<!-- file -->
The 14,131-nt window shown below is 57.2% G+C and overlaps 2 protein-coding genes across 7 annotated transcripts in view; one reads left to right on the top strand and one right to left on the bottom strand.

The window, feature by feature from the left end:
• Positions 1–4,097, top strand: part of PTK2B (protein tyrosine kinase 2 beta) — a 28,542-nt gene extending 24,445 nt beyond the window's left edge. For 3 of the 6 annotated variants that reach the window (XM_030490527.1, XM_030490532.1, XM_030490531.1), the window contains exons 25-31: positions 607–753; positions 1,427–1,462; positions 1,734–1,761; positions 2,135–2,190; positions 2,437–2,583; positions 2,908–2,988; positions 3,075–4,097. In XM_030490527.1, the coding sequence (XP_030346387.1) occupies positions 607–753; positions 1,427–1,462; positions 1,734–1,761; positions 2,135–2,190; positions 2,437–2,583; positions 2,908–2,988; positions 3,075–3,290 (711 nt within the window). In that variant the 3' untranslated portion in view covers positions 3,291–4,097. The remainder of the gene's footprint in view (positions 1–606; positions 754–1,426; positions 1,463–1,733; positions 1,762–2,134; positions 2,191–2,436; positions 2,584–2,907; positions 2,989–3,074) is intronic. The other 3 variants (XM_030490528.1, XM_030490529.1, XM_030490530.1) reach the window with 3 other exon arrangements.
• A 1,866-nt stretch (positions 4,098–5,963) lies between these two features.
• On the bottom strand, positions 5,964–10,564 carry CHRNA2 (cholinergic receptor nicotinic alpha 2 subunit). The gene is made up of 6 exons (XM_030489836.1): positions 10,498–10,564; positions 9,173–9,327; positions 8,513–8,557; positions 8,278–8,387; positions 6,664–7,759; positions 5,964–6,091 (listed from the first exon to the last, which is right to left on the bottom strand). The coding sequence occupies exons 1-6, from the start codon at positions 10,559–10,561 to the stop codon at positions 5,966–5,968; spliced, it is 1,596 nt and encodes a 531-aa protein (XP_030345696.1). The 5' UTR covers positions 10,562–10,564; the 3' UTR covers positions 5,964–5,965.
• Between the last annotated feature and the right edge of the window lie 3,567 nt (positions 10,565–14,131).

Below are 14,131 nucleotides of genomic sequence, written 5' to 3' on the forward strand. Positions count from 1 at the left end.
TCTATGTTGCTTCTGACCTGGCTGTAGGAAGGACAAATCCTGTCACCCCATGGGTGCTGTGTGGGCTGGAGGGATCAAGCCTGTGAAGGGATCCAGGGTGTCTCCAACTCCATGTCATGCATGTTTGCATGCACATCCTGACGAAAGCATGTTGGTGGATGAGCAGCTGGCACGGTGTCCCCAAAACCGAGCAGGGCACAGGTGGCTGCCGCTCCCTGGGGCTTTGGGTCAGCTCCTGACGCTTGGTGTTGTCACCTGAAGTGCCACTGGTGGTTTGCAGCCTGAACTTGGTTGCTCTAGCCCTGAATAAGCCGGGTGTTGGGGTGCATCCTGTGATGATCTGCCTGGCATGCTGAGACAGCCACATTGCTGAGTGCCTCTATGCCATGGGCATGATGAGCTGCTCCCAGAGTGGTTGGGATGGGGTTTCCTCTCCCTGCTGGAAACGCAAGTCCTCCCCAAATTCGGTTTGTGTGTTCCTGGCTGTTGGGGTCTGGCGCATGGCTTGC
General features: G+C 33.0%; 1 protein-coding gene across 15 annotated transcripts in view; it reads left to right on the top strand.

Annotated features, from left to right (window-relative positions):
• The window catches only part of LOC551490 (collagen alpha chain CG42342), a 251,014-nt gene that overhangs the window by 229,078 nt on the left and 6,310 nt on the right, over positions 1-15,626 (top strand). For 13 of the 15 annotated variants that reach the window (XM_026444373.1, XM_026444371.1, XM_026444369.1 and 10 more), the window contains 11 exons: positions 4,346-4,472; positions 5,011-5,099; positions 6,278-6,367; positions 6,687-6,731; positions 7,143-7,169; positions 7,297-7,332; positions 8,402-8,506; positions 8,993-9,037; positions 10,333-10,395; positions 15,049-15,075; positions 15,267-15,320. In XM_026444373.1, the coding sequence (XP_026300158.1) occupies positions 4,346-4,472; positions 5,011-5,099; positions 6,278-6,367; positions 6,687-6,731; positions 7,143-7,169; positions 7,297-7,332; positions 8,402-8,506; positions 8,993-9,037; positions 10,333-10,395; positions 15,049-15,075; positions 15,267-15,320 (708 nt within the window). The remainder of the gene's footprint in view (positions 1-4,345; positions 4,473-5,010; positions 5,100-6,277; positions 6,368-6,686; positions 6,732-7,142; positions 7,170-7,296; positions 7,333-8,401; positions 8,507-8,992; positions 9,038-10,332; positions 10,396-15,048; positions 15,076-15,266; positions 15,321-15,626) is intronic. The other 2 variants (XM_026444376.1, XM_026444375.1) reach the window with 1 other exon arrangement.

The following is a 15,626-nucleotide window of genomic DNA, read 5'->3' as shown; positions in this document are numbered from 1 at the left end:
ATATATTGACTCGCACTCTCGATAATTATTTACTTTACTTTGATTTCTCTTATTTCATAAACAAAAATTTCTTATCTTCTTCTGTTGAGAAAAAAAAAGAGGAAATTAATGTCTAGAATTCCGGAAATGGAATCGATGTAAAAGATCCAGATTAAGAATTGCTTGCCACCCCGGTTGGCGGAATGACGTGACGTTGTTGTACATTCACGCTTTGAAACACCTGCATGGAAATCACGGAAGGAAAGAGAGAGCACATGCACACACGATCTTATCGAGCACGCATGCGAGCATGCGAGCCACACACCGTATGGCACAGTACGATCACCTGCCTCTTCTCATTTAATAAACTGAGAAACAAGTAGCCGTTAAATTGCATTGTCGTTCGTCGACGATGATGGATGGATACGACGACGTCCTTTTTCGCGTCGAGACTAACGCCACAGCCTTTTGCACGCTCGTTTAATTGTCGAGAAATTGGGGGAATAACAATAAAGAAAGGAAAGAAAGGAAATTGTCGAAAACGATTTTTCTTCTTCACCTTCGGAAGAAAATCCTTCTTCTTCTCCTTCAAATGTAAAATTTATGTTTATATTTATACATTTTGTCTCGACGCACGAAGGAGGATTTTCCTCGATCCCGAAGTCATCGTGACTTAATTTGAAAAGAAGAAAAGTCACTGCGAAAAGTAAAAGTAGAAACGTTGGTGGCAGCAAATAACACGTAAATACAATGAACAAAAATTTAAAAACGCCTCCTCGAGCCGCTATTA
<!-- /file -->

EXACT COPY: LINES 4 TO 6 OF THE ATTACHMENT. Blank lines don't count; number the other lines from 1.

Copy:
• A 1,866-nt stretch (positions 4,098–5,963) lies between these two features.
• On the bottom strand, positions 5,964–10,564 carry CHRNA2 (cholinergic receptor nicotinic alpha 2 subunit). The gene is made up of 6 exons (XM_030489836.1): positions 10,498–10,564; positions 9,173–9,327; positions 8,513–8,557; positions 8,278–8,387; positions 6,664–7,759; positions 5,964–6,091 (listed from the first exon to the last, which is right to left on the bottom strand). The coding sequence occupies exons 1-6, from the start codon at positions 10,559–10,561 to the stop codon at positions 5,966–5,968; spliced, it is 1,596 nt and encodes a 531-aa protein (XP_030345696.1). The 5' UTR covers positions 10,562–10,564; the 3' UTR covers positions 5,964–5,965.
• Between the last annotated feature and the right edge of the window lie 3,567 nt (positions 10,565–14,131).